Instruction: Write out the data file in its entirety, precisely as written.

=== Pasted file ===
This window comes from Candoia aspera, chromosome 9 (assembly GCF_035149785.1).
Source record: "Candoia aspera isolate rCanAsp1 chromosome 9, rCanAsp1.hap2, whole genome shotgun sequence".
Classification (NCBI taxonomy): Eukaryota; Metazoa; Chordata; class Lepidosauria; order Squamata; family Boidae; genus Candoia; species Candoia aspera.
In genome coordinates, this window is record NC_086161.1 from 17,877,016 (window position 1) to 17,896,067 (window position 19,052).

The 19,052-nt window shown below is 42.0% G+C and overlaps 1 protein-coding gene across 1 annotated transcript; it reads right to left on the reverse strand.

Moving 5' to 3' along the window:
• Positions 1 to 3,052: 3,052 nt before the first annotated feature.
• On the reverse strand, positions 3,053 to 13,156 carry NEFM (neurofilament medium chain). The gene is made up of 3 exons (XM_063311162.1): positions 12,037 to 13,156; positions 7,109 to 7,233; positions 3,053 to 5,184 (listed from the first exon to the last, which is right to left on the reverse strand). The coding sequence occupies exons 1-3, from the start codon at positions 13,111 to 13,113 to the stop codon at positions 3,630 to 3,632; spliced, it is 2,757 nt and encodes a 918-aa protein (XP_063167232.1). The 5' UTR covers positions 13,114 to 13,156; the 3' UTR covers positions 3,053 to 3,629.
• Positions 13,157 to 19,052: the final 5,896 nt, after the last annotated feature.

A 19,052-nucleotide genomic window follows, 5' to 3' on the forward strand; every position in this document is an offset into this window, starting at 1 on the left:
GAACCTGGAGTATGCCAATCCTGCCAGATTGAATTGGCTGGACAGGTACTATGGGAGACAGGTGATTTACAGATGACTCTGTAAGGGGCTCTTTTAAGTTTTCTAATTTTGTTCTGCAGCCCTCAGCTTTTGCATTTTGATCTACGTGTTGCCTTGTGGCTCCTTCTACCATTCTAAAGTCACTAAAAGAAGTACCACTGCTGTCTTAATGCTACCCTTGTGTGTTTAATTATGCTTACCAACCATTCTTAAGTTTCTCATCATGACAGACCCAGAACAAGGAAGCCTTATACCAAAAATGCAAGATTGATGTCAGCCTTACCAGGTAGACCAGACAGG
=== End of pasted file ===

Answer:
This window comes from Candoia aspera, chromosome 9 (assembly GCF_035149785.1).
Source record: "Candoia aspera isolate rCanAsp1 chromosome 9, rCanAsp1.hap2, whole genome shotgun sequence".
Classification (NCBI taxonomy): Eukaryota; Metazoa; Chordata; class Lepidosauria; order Squamata; family Boidae; genus Candoia; species Candoia aspera.
In genome coordinates, this window is record NC_086161.1 from 17,877,016 (window position 1) to 17,896,067 (window position 19,052).

The 19,052-nt window shown below is 42.0% G+C and overlaps 1 protein-coding gene across 1 annotated transcript; it reads right to left on the reverse strand.

Moving 5' to 3' along the window:
• Positions 1 to 3,052: 3,052 nt before the first annotated feature.
• On the reverse strand, positions 3,053 to 13,156 carry NEFM (neurofilament medium chain). The gene is made up of 3 exons (XM_063311162.1): positions 12,037 to 13,156; positions 7,109 to 7,233; positions 3,053 to 5,184 (listed from the first exon to the last, which is right to left on the reverse strand). The coding sequence occupies exons 1-3, from the start codon at positions 13,111 to 13,113 to the stop codon at positions 3,630 to 3,632; spliced, it is 2,757 nt and encodes a 918-aa protein (XP_063167232.1). The 5' UTR covers positions 13,114 to 13,156; the 3' UTR covers positions 3,053 to 3,629.
• Positions 13,157 to 19,052: the final 5,896 nt, after the last annotated feature.

A 19,052-nucleotide genomic window follows, 5' to 3' on the forward strand; every position in this document is an offset into this window, starting at 1 on the left:
GAACCTGGAGTATGCCAATCCTGCCAGATTGAATTGGCTGGACAGGTACTATGGGAGACAGGTGATTTACAGATGACTCTGTAAGGGGCTCTTTTAAGTTTTCTAATTTTGTTCTGCAGCCCTCAGCTTTTGCATTTTGATCTACGTGTTGCCTTGTGGCTCCTTCTACCATTCTAAAGTCACTAAAAGAAGTACCACTGCTGTCTTAATGCTACCCTTGTGTGTTTAATTATGCTTACCAACCATTCTTAAGTTTCTCATCATGACAGACCCAGAACAAGGAAGCCTTATACCAAAAATGCAAGATTGATGTCAGCCTTACCAGGTAGACCAGACAGG